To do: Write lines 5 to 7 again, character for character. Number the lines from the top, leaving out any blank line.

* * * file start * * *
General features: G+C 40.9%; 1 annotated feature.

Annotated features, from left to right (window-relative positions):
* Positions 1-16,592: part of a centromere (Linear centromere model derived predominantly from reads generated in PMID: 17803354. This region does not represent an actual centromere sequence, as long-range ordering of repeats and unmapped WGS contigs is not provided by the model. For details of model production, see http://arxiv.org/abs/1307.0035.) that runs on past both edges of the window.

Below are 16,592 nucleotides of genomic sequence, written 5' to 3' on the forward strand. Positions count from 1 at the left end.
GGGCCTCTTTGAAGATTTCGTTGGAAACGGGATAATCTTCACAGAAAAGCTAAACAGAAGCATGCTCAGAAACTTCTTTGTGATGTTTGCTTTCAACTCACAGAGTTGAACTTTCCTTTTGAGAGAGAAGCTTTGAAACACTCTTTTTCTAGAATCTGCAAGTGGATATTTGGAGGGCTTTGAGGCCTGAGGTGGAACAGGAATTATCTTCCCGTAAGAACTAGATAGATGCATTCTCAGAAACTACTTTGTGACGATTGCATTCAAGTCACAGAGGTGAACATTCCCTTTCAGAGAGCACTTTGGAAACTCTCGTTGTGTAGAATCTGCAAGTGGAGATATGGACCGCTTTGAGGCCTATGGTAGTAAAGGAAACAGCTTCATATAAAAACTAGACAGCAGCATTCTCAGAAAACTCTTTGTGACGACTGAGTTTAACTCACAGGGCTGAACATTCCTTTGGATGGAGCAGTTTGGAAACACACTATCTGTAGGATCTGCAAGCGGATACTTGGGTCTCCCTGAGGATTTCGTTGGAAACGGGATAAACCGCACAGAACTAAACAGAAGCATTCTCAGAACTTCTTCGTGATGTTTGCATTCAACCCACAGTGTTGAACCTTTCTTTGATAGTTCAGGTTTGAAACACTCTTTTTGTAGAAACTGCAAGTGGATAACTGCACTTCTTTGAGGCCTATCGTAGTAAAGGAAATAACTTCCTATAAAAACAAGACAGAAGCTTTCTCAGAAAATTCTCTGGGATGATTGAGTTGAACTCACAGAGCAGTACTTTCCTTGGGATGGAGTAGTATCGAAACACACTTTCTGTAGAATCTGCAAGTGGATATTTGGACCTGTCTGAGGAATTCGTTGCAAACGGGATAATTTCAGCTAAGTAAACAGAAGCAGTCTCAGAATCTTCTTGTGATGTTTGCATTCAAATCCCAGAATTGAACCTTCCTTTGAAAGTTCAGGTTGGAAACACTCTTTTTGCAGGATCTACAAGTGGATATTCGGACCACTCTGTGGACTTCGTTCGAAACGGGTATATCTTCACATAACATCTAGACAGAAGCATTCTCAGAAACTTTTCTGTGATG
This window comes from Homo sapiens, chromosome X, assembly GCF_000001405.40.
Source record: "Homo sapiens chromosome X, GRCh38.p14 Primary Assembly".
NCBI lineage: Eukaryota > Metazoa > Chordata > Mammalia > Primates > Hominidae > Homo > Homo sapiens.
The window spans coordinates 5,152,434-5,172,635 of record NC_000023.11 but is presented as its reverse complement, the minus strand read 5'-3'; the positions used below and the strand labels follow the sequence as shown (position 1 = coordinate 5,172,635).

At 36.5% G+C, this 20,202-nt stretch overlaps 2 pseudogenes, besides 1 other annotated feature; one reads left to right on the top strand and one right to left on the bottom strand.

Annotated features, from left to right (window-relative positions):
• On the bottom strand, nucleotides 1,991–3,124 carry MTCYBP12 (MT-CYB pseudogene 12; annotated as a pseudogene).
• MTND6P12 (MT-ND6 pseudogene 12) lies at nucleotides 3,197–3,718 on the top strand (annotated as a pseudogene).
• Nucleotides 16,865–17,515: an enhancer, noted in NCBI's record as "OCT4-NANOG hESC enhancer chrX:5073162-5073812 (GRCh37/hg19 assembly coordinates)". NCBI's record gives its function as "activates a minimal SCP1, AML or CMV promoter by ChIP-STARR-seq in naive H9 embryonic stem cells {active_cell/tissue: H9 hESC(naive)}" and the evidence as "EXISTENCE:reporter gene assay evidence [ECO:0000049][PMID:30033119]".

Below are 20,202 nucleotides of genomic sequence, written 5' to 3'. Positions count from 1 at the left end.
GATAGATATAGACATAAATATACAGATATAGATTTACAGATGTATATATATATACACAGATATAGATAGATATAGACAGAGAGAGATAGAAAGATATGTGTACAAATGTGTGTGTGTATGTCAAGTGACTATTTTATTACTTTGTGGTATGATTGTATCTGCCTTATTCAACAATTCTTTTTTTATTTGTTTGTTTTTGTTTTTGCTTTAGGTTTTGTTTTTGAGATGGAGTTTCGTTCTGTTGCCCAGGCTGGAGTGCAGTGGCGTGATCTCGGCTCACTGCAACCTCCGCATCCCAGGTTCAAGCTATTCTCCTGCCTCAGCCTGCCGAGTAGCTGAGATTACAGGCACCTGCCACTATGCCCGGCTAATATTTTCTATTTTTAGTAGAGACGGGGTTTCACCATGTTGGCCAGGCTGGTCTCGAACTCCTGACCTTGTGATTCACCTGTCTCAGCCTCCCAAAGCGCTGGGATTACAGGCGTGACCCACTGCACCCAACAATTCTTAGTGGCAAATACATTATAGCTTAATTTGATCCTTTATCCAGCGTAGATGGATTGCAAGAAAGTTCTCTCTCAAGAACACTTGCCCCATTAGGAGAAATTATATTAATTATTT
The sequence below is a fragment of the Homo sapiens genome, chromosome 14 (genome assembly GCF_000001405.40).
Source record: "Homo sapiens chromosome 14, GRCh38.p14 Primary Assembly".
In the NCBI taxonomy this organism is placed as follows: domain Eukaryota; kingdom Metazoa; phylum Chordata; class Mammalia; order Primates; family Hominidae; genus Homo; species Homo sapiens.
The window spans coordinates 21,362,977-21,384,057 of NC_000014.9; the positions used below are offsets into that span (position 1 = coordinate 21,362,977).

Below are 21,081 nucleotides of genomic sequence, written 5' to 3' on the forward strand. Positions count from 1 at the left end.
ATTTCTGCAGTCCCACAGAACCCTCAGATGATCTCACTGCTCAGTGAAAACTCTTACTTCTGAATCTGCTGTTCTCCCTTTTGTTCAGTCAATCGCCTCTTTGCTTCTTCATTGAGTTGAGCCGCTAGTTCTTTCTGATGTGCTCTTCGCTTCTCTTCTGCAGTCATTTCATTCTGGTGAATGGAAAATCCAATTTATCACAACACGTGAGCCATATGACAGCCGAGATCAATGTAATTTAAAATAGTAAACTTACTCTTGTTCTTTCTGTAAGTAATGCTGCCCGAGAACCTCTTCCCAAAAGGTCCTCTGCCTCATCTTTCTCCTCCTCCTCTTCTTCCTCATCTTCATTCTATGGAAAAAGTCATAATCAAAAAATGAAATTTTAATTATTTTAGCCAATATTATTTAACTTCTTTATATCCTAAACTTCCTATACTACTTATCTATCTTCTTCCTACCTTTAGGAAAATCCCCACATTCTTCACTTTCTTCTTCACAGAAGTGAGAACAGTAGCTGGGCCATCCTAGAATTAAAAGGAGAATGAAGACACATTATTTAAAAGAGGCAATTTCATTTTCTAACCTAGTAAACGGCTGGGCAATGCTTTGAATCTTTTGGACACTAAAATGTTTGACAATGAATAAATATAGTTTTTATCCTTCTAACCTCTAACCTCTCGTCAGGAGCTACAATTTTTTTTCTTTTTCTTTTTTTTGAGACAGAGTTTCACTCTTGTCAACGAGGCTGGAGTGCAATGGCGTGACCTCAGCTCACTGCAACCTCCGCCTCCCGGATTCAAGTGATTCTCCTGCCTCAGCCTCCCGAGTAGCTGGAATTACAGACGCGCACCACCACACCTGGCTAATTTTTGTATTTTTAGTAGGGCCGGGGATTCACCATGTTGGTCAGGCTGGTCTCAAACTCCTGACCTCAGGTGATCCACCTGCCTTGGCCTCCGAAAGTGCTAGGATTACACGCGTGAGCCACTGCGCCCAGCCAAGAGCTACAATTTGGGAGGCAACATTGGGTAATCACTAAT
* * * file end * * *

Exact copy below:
GGGCCTCTTTGAAGATTTCGTTGGAAACGGGATAATCTTCACAGAAAAGCTAAACAGAAGCATGCTCAGAAACTTCTTTGTGATGTTTGCTTTCAACTCACAGAGTTGAACTTTCCTTTTGAGAGAGAAGCTTTGAAACACTCTTTTTCTAGAATCTGCAAGTGGATATTTGGAGGGCTTTGAGGCCTGAGGTGGAACAGGAATTATCTTCCCGTAAGAACTAGATAGATGCATTCTCAGAAACTACTTTGTGACGATTGCATTCAAGTCACAGAGGTGAACATTCCCTTTCAGAGAGCACTTTGGAAACTCTCGTTGTGTAGAATCTGCAAGTGGAGATATGGACCGCTTTGAGGCCTATGGTAGTAAAGGAAACAGCTTCATATAAAAACTAGACAGCAGCATTCTCAGAAAACTCTTTGTGACGACTGAGTTTAACTCACAGGGCTGAACATTCCTTTGGATGGAGCAGTTTGGAAACACACTATCTGTAGGATCTGCAAGCGGATACTTGGGTCTCCCTGAGGATTTCGTTGGAAACGGGATAAACCGCACAGAACTAAACAGAAGCATTCTCAGAACTTCTTCGTGATGTTTGCATTCAACCCACAGTGTTGAACCTTTCTTTGATAGTTCAGGTTTGAAACACTCTTTTTGTAGAAACTGCAAGTGGATAACTGCACTTCTTTGAGGCCTATCGTAGTAAAGGAAATAACTTCCTATAAAAACAAGACAGAAGCTTTCTCAGAAAATTCTCTGGGATGATTGAGTTGAACTCACAGAGCAGTACTTTCCTTGGGATGGAGTAGTATCGAAACACACTTTCTGTAGAATCTGCAAGTGGATATTTGGACCTGTCTGAGGAATTCGTTGCAAACGGGATAATTTCAGCTAAGTAAACAGAAGCAGTCTCAGAATCTTCTTGTGATGTTTGCATTCAAATCCCAGAATTGAACCTTCCTTTGAAAGTTCAGGTTGGAAACACTCTTTTTGCAGGATCTACAAGTGGATATTCGGACCACTCTGTGGACTTCGTTCGAAACGGGTATATCTTCACATAACATCTAGACAGAAGCATTCTCAGAAACTTTTCTGTGATG
This window comes from Homo sapiens, chromosome X, assembly GCF_000001405.40.
Source record: "Homo sapiens chromosome X, GRCh38.p14 Primary Assembly".